Root canal treatment complications: Coronal leakage -

What is it? / What are the consequences? / How is it prevented? / Treatment solutions. - Details and selected videos explaining this subject.

What is coronal leakage?

Coronal leakage refers to a phenomenon where bacteria and other contaminates find a way to seep from a persons oral environment (mouth), past their tooth's dental restoration and into the interior of a tooth that has previously had root canal treatment.

Why is that a problem?

This returns the tooth to a diseased state. One where debris and bacteria have colonized the tooth's interior "nerve space." And as a result, irritants can leak out of the tooth's roots and cause persistent irritation (inflammation) of the tissues that surround it. (More details & video.)

The possibility of this phenomenon means that the long-term success of any tooth's root canal therapy depends as much on the integrity of the restoration that's placed after its work has been completed as it does on the endodontic treatment itself.

How is coronal leakage prevented?

This scenario is prevented (or at least its chances of occurring minimized) by way of the type of restoration that's placed after the tooth's root canal treatment has been completed.

The restoration must:

  • Create a substantial barrier to any contaminates that might seep from the oral cavity into the tooth.
  • Be a type of restoration that's durable enough that it can maintain this seal over the long term.
  • Be placed soon enough after the completion of the tooth's endodontic therapy that problems associated with leakage haven't already occurred.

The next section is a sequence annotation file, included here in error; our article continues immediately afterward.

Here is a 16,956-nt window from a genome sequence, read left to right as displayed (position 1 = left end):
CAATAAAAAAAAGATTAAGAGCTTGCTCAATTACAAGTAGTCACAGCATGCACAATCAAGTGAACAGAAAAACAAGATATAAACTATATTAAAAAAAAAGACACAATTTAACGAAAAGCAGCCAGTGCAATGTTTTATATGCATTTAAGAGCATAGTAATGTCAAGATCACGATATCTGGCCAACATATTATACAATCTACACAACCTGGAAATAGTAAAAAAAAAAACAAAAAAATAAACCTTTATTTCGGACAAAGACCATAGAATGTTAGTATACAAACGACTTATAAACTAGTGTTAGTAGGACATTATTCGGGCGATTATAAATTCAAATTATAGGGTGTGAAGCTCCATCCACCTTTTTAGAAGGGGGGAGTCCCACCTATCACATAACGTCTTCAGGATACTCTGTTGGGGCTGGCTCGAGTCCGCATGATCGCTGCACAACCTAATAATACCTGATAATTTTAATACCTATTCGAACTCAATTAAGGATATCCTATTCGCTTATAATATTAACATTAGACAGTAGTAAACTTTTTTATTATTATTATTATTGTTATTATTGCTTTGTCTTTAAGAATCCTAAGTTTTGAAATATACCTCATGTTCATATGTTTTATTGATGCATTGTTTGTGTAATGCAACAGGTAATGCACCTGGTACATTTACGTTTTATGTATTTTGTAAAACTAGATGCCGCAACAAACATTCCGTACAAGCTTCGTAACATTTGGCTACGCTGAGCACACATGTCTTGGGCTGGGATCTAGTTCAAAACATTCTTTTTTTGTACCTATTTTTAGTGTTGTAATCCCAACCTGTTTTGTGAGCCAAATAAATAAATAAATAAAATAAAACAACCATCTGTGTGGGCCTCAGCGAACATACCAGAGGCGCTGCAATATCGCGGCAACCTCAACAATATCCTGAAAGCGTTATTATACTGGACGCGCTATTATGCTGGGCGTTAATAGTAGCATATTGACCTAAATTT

What kind of restoration makes the best choice?

The different types of dental restorations that can meet the above needs will vary according to each tooth's particular situation.

Dental fillings:

In cases were the tooth:

  • Has experienced little structural damage in the past (decay, fracture).
  • Has only required a very conservative access cavity for its root canal work.
  • Isn't exposed to exceptionally heavy chewing forces (a situation more likely with front teeth).

Placing a dental filling may suffice.

Dental crowns:

In cases were the tooth:

  • Has experienced substantial structural damage in its past (decay, fracture).
  • Has required a sizable access cavity for its root canal work.
  • Is exposed to heavy chewing forces (the case that's likely with molars).

Placing a dental crown typically makes the superior choice. (Crowns in general are known for their ability to create a predictable and lasting seal.)

Of course, in all cases you'll simply have to rely on the advice of your dentist, after they have had a chance to evaluate your tooth's situation.

Placing the final restoration promptly.

You'll need to quiz your dentist about the time frame during which your tooth's permanent restoration should be placed.

At the completion of your tooth's root canal therapy, your dentist will probably just place a temporary filling. And over time this restoration and the seal it creates can be expected to deteriorate.

Your goal should be to have it replaced with a permanent restoration (filling or crown) long before the complication of coronal leakage is likely to become an issue.

What's the solution if coronal leakage has occurred?